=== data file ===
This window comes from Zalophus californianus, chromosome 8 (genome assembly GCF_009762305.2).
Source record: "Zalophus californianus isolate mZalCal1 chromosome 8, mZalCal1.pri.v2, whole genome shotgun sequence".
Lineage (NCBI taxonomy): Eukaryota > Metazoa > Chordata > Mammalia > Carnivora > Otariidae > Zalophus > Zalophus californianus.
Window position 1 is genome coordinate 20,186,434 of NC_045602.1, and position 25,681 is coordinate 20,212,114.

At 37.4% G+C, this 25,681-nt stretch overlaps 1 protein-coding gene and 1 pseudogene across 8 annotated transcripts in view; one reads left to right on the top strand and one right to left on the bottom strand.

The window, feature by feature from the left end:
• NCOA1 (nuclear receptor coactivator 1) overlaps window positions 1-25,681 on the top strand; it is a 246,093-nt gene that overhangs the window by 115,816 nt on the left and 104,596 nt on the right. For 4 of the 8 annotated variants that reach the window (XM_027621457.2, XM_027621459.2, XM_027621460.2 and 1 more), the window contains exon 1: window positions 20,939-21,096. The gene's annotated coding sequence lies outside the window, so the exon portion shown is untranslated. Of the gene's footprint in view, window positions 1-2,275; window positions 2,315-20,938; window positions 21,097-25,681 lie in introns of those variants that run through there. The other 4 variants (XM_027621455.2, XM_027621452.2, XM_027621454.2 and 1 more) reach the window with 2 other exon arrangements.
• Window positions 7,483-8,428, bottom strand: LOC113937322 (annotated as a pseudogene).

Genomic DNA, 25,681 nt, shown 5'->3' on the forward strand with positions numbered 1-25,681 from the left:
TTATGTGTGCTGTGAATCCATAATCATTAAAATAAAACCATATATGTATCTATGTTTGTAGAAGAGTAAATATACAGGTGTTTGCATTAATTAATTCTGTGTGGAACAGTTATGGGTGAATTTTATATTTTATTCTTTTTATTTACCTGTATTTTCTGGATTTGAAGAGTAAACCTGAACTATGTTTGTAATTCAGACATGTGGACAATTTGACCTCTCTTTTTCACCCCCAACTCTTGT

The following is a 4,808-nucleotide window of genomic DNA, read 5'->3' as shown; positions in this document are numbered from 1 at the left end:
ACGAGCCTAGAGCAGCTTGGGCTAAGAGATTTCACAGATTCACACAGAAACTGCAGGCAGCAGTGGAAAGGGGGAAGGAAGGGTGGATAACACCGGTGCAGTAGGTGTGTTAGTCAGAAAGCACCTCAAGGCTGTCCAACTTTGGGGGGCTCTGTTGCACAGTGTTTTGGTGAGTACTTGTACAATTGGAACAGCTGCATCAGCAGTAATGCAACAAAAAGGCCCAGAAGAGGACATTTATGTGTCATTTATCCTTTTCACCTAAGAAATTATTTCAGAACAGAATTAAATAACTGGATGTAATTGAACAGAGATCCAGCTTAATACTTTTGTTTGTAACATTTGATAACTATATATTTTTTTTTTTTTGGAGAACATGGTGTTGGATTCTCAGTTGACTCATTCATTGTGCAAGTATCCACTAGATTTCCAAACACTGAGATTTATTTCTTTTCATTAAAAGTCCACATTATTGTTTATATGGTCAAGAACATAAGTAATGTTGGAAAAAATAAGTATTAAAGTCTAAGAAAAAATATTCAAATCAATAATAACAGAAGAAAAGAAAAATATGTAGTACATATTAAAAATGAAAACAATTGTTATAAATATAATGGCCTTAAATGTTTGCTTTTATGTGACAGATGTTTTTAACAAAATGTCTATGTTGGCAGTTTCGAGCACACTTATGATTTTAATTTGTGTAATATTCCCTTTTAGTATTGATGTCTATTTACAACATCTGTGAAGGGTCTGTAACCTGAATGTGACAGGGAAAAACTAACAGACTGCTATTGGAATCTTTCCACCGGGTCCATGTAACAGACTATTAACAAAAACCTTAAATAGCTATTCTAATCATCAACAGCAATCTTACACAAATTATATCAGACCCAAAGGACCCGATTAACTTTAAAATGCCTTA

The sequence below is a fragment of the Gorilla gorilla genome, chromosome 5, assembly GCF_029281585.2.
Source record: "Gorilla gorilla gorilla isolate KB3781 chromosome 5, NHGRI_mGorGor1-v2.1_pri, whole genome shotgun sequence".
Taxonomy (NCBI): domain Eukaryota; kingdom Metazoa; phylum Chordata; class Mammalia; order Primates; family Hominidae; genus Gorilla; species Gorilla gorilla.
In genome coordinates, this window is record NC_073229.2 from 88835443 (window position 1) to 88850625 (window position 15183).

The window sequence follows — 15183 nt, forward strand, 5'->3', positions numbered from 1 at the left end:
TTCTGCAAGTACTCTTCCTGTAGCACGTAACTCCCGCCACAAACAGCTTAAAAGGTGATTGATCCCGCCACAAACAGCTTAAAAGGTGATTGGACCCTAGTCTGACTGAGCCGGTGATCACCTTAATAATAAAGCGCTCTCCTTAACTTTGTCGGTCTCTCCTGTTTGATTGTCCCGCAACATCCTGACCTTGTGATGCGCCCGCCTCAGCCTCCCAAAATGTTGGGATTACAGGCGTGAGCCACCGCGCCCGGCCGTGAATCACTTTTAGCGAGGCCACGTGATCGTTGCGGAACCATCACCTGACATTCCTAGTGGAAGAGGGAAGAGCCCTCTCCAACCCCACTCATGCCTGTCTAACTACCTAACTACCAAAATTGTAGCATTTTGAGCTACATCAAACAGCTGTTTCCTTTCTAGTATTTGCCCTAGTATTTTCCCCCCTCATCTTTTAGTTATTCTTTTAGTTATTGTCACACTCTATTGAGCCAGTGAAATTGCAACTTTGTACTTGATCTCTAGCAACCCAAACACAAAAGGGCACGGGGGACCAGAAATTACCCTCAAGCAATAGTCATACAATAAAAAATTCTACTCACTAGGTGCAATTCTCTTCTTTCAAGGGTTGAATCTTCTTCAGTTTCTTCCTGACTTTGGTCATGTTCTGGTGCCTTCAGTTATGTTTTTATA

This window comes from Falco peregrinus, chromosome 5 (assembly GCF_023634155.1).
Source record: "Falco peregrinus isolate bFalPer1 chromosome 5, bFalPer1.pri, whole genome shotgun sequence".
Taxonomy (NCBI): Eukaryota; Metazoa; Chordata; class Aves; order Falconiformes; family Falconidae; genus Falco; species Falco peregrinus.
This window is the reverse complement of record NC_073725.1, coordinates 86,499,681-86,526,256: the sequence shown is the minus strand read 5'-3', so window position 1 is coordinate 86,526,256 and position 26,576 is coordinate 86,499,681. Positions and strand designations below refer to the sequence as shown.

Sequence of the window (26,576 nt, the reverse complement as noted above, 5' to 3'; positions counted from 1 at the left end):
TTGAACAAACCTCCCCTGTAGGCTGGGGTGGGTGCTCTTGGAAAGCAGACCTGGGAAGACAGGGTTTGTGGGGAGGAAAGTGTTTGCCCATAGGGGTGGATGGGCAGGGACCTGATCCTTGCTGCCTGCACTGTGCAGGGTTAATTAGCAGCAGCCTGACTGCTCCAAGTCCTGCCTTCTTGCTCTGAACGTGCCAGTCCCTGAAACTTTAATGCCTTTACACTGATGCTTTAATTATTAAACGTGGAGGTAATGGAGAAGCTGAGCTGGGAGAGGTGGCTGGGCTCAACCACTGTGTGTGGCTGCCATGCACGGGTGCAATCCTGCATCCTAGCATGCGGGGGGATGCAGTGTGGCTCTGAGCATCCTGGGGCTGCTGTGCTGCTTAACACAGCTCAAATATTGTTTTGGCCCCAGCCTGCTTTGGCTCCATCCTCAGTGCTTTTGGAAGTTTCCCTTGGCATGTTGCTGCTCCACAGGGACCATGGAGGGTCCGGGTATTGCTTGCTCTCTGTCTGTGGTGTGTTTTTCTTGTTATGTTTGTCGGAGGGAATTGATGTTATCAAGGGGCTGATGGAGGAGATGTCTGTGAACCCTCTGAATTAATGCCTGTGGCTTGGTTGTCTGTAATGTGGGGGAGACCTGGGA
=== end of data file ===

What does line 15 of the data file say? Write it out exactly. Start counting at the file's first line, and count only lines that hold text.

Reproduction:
Taxonomy (NCBI): domain Eukaryota; kingdom Metazoa; phylum Chordata; class Mammalia; order Primates; family Hominidae; genus Gorilla; species Gorilla gorilla.